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Tuesday, 11 December 2012

When Colour Doesn't Matter: Underwood Portable Typewriter

A few years ago a young Canberra couple contacted me to ask if I could help them with their Underwood portable typewriter. They had bought it online, on Etsy, and shipped it in from the US at considerable cost. The carriage wouldn't move.
The typewriter had been poorly packed, but as is usually the case in such situations, it was difficult to tell whether the damage to the machine had been caused in transit, or whether it had been posted in that condition. I still suspect the latter, as apparently there was no evidence of damage to the carton.
I have had very limited experience with Etsy, and so far, touch wood, it has been all good. But from considerable experience with eBay, I know there is always a massive risk, regardless of whether the typewriter is coming from Coffeyville, Kansas, or Cloncurry, Queensland. The absolute certainties in life are death, taxes, and that no eBay seller will ever own up to posting a damaged or poorly packed typewriter. Ergo, insurance coverage is worthless: the postal service blames the sender, the sender blames the post service. The Australian postal service blames the US postal service and vice versa. End result: the buyer is invariably left dudded.
Anyway, back to the Underwood ...
I wasn't at all surprised that this expensive item was damaged. What intrigued me more was why this couple had bought this particular machine in the first place. What had attracted them to it? OK, since no Underwood-made Underwood portables were sold in Australia after the Dobson-designed Universal-Champion, it was very rarely seen in this country. But, then, if one was going to buy online and ship in an Underwood portable from the US, why not a Braginetz- or Spilman-designed model? A Golden Touch, De Luxe Quiet Tab or Leader? Why one with a dull grey, crinkle finish?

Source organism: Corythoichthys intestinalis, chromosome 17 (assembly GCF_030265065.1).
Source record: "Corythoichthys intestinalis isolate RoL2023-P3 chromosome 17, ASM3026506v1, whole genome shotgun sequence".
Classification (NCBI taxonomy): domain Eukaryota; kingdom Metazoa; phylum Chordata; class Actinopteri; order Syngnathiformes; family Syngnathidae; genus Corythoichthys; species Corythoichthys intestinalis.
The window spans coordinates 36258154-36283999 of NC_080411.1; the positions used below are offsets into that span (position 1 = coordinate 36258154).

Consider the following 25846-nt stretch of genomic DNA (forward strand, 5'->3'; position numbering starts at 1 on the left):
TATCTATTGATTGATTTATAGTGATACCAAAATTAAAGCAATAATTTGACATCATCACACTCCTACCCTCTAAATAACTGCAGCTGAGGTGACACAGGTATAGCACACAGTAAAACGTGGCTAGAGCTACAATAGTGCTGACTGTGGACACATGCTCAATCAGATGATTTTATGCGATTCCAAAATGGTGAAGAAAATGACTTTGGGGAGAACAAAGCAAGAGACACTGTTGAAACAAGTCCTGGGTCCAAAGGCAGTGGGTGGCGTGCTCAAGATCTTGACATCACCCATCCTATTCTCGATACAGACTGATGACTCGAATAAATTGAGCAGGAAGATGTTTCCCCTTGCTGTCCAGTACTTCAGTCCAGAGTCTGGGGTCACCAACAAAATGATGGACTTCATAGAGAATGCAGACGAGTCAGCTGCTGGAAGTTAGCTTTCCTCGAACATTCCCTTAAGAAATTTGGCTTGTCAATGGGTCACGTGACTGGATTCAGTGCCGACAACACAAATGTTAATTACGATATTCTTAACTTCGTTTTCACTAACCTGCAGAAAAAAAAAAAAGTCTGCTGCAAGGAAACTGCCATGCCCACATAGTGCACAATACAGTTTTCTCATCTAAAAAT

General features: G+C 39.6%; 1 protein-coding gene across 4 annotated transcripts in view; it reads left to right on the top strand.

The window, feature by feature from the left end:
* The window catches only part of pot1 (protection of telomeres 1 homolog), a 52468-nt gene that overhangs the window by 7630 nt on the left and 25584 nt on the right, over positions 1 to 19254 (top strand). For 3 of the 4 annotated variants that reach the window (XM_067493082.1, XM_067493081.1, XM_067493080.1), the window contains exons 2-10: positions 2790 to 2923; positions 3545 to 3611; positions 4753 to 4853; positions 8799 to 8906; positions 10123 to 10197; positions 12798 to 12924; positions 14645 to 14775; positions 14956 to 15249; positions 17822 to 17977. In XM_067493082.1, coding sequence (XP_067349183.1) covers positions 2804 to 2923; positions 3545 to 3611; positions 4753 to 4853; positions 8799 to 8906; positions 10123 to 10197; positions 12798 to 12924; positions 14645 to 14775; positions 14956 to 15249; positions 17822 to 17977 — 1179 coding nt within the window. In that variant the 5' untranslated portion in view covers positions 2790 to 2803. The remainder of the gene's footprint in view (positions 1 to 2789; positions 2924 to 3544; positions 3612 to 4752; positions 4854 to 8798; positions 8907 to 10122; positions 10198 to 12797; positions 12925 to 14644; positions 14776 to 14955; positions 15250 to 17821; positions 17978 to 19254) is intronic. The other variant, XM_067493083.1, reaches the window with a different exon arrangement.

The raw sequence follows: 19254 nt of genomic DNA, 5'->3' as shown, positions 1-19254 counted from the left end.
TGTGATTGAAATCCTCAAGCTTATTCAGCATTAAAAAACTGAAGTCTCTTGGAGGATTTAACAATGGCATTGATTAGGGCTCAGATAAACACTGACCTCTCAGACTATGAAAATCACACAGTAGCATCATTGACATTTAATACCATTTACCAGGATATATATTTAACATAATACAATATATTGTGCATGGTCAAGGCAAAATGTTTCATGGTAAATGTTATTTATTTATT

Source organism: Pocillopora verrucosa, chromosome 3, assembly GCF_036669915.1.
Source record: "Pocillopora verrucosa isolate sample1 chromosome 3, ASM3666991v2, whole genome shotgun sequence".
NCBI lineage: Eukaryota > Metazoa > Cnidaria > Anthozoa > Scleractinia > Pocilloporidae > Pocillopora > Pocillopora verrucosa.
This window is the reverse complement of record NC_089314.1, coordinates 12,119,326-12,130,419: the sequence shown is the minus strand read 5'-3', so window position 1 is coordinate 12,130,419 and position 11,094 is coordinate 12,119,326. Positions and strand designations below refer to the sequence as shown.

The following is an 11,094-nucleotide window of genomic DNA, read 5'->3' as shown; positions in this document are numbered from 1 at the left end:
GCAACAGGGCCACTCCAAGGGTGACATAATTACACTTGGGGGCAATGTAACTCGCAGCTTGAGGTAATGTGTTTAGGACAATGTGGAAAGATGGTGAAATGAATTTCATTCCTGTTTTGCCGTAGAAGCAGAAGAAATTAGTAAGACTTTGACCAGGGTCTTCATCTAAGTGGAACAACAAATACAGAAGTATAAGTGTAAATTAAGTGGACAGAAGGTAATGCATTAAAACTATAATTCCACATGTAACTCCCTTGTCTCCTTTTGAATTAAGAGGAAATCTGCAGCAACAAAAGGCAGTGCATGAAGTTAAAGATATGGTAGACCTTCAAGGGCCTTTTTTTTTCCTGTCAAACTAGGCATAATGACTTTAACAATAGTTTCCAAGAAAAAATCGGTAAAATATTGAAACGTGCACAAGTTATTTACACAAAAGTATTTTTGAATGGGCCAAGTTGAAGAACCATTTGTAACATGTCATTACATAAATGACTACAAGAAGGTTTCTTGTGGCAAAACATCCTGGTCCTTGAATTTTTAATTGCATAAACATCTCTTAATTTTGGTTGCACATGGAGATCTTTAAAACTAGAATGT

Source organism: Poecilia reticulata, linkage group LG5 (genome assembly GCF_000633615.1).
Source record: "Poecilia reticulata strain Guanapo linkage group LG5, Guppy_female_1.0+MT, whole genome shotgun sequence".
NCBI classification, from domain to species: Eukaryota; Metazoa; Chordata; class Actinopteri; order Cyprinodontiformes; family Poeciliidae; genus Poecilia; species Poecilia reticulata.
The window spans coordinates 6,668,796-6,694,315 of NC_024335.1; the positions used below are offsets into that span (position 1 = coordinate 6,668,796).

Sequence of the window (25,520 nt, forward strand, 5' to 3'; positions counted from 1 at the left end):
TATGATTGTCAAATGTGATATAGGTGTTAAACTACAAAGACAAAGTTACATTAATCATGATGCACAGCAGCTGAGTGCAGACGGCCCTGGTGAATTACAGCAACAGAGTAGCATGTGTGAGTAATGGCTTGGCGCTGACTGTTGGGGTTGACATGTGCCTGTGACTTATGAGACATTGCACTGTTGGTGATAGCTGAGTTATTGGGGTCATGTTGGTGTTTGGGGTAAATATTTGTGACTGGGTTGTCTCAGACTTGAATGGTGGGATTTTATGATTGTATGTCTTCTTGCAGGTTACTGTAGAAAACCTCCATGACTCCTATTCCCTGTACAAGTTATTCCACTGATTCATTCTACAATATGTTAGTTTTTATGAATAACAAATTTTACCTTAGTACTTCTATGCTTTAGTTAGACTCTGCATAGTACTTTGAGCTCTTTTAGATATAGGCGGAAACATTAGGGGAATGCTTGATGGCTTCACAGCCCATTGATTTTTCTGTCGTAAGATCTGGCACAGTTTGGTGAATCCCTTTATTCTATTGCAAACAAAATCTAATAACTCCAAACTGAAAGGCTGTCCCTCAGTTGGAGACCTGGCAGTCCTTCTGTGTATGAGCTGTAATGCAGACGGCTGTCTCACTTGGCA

This couple's Underwood didn't much appeal to me. Of course, not being able to type with it, I was judging it purely on my own aesthetic values. Surely the buyers had done the same thing? Give me a shiny finish, in some colour.  The only thing on this Underwood that I found attractive was the burgundy name plate on the front and the burgundy platen knobs. Otherwise it seemed very bland. 
I arranged for the Underwood to go to Sydney, where Terry Cooksley was able to fix it. The escapement rack was seriously buckled, and Terry was convinced the machine had received a major hit or two on the right side of the carriage. The couple sent me a bottle of wine, to show their appreciation, and I allowed myself to believe they were ultimately pleased with their costly purchase (item cost+shipping cost+repairs = probably all up at least $450-$500, I'd say). 
Cut to the chase ... lo and behold, I now own one of these very same models myself. I didn't mean to buy one, but I'm absolutely delighted that I did (by mistake).
What I saw
Let me backtrack and explain a bit more background here. Many years ago I saw what looked for all the world to me like a very appealing bright yellow Optima portable, advertised by Scott McNeill at the Vintage Typewriter Shoppe. Up until then, Scott and I had had a great thing going. But this Optima arrived smashed to bits. Not Scott's fault, he had packed it right up to his usual high standards. This turned out to be the most frustrating and upsetting experience of my typewriter-importing career; happily, it stands alone. What added to this pain was that the typewriter wasn't yellow at all - it was brown! I really thought I'd been sent the wrong machine - busted up and in the wrong colour.
What I got
Back to the Underwood ...